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Once I read in a statement that

The language feature that "sealed the deal" to include references is operator overloading.

Why are references needed to effectively support operator overloading?? Any good explanation?

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...and you read this statement where? –  James McNellis Apr 3 '10 at 4:47
@James: Sounds like a Stroustrup quote. –  Jon Purdy Apr 3 '10 at 4:56

4 Answers 4

up vote 10 down vote accepted

Here's what Stroustrup said in "The Design and Evolution of C++" (3.7 "references"):

References were introduced primarily to support operator overloading. ...

C passes every function argument by value, and where passing an object by value would be inefficient or inappropriate the user can pass a pointer . This strategy doesn't work where operator overloading is used. In that case, notational convenience is essential because users cannot be expected to insert address-of operators if the objects are large. For example:

 a = b - c;

is acceptable (that is, conventional) notation, but

 a = &b - &c;

is not. Anyway, &b - &c already has a meaning in C, and I didn't want to change that.

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An obvious example would be the typical overload of ">>" as a stream extraction operator. To work as designed, this has to be able to modify both its left- and right-hand arguments. The right has to be modified, because the primary purpose is to read a new value into that variable. The left has to be modified to do things like indicating the current status of the stream.

In theory, you could pass a pointer as the right-hand argument, but to do the same for the left argument would be problematic (e.g. when you chain operators together).

Edit: it becomes more problematic for the left side partly because the basic syntax of overloading is that x@y (where "@" stands for any overloaded operator) means x.opertor@(y). Now, if you change the rules so you somehow turn that x into a pointer, you quickly run into another problem: for a pointer, a lot of those operators already have a valid meaning separate from the overload -- e.g., if I translate x+2 as somehow magically working with a pointer to x, then I've produced an expression that already has a meaning completely separate from the overload. To work around that, you could (for example) decide that for this purpose, you'd produce a special kind of pointer that didn't support pointer arithmetic. Then you'd have to deal with x=y -- so the special pointer becomes one that you can't modify directly either, and any attempt at assigning to it ends up assigning to whatever it points at instead.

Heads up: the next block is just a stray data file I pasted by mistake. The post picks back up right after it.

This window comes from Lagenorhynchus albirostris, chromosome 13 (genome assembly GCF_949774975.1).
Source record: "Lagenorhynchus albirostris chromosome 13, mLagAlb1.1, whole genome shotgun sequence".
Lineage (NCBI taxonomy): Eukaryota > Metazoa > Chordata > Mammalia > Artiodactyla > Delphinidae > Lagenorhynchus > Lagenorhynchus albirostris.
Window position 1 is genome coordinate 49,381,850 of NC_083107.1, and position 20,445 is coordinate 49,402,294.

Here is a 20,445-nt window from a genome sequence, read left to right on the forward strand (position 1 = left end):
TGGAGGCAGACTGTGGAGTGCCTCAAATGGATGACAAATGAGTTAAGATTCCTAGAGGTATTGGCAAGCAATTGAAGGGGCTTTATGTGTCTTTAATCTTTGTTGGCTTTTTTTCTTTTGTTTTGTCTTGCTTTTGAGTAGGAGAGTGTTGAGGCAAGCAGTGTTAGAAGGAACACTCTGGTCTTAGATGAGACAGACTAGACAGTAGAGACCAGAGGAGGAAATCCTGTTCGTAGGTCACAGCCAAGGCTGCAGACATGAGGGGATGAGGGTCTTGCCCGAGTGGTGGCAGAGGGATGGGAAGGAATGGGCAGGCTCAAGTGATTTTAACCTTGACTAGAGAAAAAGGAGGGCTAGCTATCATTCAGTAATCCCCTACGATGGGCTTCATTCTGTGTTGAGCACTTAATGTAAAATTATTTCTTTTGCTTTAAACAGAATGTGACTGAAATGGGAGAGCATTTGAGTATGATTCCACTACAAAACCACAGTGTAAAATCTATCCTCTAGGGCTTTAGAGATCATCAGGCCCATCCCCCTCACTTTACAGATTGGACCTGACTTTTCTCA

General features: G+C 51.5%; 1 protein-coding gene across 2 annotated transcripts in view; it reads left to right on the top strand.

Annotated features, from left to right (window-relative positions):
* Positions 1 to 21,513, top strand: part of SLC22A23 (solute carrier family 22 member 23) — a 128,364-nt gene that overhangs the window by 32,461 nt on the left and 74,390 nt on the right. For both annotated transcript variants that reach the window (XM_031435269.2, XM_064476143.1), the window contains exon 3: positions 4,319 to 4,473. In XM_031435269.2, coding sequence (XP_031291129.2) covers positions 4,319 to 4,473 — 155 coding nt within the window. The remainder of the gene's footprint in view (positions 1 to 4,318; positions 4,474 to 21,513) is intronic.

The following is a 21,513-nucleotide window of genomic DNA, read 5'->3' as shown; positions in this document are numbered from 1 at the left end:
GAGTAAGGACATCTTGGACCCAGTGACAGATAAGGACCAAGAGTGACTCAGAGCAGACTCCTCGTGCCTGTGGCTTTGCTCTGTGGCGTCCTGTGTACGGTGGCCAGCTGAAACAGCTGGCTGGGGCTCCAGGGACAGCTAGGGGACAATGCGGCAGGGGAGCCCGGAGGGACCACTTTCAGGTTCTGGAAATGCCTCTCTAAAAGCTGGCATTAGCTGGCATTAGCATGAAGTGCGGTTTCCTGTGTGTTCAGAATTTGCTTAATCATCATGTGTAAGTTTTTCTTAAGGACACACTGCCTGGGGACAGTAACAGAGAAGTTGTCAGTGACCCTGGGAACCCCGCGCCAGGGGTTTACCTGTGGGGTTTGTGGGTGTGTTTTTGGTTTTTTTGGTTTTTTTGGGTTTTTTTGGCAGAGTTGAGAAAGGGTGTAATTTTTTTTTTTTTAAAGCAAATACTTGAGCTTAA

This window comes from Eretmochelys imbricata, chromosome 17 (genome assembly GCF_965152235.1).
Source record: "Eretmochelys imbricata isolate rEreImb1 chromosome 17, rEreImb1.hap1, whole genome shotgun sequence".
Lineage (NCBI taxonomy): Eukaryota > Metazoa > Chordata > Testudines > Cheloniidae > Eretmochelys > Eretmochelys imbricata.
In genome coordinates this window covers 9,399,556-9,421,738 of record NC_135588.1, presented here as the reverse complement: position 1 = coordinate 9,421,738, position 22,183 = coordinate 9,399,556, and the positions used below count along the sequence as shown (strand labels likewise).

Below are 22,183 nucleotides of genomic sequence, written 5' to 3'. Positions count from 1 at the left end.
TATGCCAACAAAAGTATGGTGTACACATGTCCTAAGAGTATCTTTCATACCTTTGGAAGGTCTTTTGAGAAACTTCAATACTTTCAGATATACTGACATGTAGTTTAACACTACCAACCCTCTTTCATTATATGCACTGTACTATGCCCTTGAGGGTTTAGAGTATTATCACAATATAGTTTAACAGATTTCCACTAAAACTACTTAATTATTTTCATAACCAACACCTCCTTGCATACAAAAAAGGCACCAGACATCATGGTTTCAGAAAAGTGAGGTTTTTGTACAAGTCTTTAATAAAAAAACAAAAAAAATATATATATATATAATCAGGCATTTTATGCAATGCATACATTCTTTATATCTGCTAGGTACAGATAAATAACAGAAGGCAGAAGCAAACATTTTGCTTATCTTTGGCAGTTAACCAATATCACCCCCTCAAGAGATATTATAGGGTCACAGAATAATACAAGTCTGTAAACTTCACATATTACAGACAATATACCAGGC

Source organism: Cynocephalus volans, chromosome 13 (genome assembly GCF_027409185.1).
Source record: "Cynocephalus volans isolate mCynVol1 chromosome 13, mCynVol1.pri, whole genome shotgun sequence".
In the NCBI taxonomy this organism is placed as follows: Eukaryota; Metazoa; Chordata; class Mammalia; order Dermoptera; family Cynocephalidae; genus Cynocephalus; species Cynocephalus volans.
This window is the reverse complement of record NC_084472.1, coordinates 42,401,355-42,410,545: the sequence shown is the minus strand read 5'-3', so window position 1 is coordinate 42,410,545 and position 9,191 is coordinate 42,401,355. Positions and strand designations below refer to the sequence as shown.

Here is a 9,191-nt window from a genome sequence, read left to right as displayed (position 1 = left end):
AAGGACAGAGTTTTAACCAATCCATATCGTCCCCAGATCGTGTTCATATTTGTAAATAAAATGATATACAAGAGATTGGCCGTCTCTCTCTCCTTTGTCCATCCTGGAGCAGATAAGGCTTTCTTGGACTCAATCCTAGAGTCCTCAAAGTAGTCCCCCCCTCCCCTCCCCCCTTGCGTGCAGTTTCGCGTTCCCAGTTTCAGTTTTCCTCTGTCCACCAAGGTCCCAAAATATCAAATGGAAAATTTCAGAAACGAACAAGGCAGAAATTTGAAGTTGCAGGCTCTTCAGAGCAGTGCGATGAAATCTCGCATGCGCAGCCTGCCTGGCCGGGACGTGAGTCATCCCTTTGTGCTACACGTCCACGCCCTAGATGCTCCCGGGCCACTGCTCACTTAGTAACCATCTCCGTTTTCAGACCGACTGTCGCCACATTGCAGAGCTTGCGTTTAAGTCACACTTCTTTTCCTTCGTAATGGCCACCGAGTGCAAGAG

We've only restricted them enough to support two operator overloads, but our "special pointer" is already about 90% of the way to being a reference with a different name...

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please elaborate on the last sentence you wrote... why would it be problematic for the left side? –  aherlambang Apr 3 '10 at 5:10
Because then you'd have to call it something like: (&cin)>>&n, which is obviously ugly. –  Blindy Apr 3 '10 at 5:53
@Blindy: not only that, but when you chain operators like: cin>>x>>y, the temporary would have to be a pointer -- and (as pointed out in my edit) you'd quickly have to make special rules for the pointers to keep things like x+y+z from being (completely allowable) operations on the pointers themselves instead of the object they pointed at. –  Jerry Coffin Apr 3 '10 at 6:02

References constitute a standard means of specifying that the compiler should handle the addresses of objects as though they were objects themselves. This is well-suited to operator overloading because operations usually need to be chained in expressions; to do this with a uniform interface, i.e., entirely by reference, you often would need to take the address of a temporary variable, which is illegal in C++ because pointers make no guarantee about the lifetimes of their referents. References, on the other hand, do. Using references tells the compiler to work a certain kind of very specific magic (with const references at least) that preserves the lifetime of the referent.

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Typically when you're implementing an operator you want to operate directly on the operand -- not a copy of it -- but passing a pointer risks that you could delete the memory inside the operator. (Yes, it would be stupid, but it would be a significant danger nonetheless.) References allow for a convenient way of allowing pointer-like access without the "assignment of responsibility" that passing pointers incurs.

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Of course, there's nothing keeping one from taking the address of the referent and passing that to delete (that would be a very dumb thing to do, I know). –  James McNellis Apr 3 '10 at 4:56
please elaborate on this part as it's not clear: assignment of responsibility" that passing pointers incurs. –  aherlambang Apr 3 '10 at 5:13
@James: As someone once said, "some languages try to keep you from shooting yourself in the foot. C++ will happily load the shotgun and help you aim." :) –  Dan Story Apr 3 '10 at 5:27
@Alexander: As a general practice -- in no small part because of the existence of references -- when you give a pointer to a function, you are "handing over responsibility" to that function to manage the pointer resource and clean it up when it is no longer necessary. This isn't mandated by any language constructs, and it's not even true in many codebases. But it's considered by many people to be "good practice." If you want to hand over a pointer without responsibility, you use a reference instead. Keeping the two separate makes it more clear who needs to clean up what. –  Dan Story Apr 3 '10 at 5:28

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